The Hello Bar is a simple web toolbar that engages users and communicates a call to action.

Calling all women lawyers in the Chicago area

Women lawyers in Chicago: Do you have five minutes to complete a survey about how you “balance” work and the rest of life? The questions are easy, and everyone who participates gets a coupon for $20 off a 60-minute massage at Urban Oasis. Please share this with other female lawyers in the Chicago area — they’ll get the massage coupon, too.

Here’s the scoop:

A Chicago-based startup called The Legal Balance is relaunching later this year with a new suite of offerings designed to make it easier than ever for women lawyers in Chicago to develop their businesses, connect with potential clients and referral sources, and manage their lives. The Legal Balance wants to elevate the conversation about the advancement of women in the legal profession. Which is why they need to know what would help YOU the most.

Please click the link to answer the questions and print your Urban Oasis coupon. Remember, it should only take five minutes to complete:

Don’t wait … the survey closes at midnight on Friday, Jan. 18, 2013.

Community Is Our Power

Today our friend Patty Lennon over at Mom Gets a Life has some thoughts to share about how women can leverage their natural ability to socialize. Read on …

By Patty Lennon

When I was little, and my mom was bored, we’d pack up the old stroller and head down the street to visit a neighbor.  Back then it seemed those visits were all about us kids.  Now that I’m a mom, I realize those visits to neighbors probably kept my mother sane.

Today most of us don’t live in that kind of neighborhood. We find our communities other ways: in schools, places of worship and even on

One of the greatest gifts we have as women is our ability to leverage socializing.  We raise money, change school policies, change public policy and have parks built — not with brute strength but with strength in numbers.

When I decided to launch the Mom Gets A Business Conference, many experts guided me to go out and seek sponsorships from big brands with deep pockets. I didn’t buy it. Don’t get me wrong.  I love deep pockets, but I knew an easier and quicker way was to call upon the community that led me to launch the Mom Gets A Business Conference – moms.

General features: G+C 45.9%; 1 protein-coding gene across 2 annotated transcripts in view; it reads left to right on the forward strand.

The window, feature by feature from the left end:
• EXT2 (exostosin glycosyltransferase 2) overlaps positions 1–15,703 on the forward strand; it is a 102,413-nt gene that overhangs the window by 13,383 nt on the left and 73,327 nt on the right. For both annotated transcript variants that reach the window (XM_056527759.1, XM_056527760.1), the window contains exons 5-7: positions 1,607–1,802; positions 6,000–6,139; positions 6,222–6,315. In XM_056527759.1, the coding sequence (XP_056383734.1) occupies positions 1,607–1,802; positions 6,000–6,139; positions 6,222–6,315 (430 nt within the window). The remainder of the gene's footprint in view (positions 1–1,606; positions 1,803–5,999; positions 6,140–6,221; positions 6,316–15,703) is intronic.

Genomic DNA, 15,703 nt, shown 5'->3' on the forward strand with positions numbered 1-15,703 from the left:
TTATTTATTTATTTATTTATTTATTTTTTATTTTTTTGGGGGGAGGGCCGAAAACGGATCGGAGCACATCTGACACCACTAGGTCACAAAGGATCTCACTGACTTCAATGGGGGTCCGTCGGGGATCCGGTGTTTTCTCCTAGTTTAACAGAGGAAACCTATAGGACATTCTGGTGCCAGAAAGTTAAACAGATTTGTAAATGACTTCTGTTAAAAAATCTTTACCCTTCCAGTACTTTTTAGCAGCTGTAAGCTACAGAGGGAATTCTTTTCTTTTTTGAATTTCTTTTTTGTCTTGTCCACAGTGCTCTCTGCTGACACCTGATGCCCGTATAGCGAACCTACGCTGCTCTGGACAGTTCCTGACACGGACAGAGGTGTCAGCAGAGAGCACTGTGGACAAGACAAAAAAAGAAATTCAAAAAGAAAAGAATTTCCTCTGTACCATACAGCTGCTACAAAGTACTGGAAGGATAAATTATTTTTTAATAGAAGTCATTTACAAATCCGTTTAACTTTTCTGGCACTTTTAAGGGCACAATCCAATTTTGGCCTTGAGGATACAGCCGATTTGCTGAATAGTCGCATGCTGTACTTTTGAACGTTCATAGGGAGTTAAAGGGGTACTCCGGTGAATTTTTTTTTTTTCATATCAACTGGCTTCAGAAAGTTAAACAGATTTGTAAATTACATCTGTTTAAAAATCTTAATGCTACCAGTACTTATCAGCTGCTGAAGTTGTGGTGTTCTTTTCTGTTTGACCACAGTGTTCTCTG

Last week I launched a crowdfunding campaign on Indiegogo to do just that.  I’ve been thrilled by the support and funds flowing in from regular, everyday not-deep-pocket moms.

We hit 20 percent of our goal on Day One.  The “experts” were surprised.

I wasn’t.  Of course we did well – we are moms, serving moms and being supported by moms.  There is nothing we can’t do. Life can feel overwhelming for many moms, especially in our current environment.

If you are in need of a little support, go figure out a way to be with your community.  Talk.  Ask for help.  Give help.

It can be scary to reach out.  We face rejection. But community is how we get things done. This is our power. And right now, the world needs our unique form of power!

Patty Lennon is the CEO of Mom Gets A Life and the founder of the Mom Gets A Business Conference.  If you’d like more information on the conference or how you can support her crowdfunding campaign visit:

We Were Supposed to Have It All … Instead, We Learned to Multitask

Our generation was told we could be anything — and we heard, “You must be everything.” And so we became multitaskers, ferociously and relentlessly. We learned to boast about how much we could do at once, how we could schedule a parent-teacher conference, respond to a client email and 1-Click order the latest parenting book from Amazon, all while listening in on a conference call from the sidelines of our kid’s soccer game. We built businesses while we were breastfeeding and learned to use Skype to be two places at once. History and technology opened the doors to Having It All — but no one told us that “all” is something we’d have to define very, very carefully.